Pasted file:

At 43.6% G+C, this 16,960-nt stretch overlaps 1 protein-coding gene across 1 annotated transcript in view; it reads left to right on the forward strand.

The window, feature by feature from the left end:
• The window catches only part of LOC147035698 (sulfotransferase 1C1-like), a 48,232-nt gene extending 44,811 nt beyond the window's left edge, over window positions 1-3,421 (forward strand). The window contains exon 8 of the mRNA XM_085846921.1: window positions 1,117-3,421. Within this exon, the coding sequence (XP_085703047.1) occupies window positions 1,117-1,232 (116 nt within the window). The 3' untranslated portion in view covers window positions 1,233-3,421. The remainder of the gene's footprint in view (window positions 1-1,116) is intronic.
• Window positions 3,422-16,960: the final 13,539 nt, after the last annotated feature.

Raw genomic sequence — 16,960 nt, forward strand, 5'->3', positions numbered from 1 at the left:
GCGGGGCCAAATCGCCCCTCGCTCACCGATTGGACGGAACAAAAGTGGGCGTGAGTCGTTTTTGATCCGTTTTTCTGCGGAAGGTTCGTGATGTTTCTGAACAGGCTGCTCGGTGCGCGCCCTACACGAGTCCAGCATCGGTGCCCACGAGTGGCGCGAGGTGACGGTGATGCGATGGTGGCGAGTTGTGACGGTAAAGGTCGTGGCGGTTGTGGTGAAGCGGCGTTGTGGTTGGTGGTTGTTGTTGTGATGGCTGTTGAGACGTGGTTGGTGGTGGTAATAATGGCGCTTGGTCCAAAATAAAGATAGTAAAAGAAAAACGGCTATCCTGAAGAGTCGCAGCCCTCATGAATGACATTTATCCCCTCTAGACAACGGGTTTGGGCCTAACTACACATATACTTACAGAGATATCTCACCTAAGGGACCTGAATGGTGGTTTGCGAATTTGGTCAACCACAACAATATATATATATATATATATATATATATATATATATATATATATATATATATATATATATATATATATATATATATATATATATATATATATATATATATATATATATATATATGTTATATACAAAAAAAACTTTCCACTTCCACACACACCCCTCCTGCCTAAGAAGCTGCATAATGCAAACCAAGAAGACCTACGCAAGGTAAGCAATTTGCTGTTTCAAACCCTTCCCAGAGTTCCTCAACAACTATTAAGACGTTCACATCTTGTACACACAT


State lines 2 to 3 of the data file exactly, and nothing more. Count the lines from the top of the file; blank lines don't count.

The window, feature by feature from the left end:
• The window catches only part of LOC147035698 (sulfotransferase 1C1-like), a 48,232-nt gene extending 44,811 nt beyond the window's left edge, over window positions 1-3,421 (forward strand). The window contains exon 8 of the mRNA XM_085846921.1: window positions 1,117-3,421. Within this exon, the coding sequence (XP_085703047.1) occupies window positions 1,117-1,232 (116 nt within the window). The 3' untranslated portion in view covers window positions 1,233-3,421. The remainder of the gene's footprint in view (window positions 1-1,116) is intronic.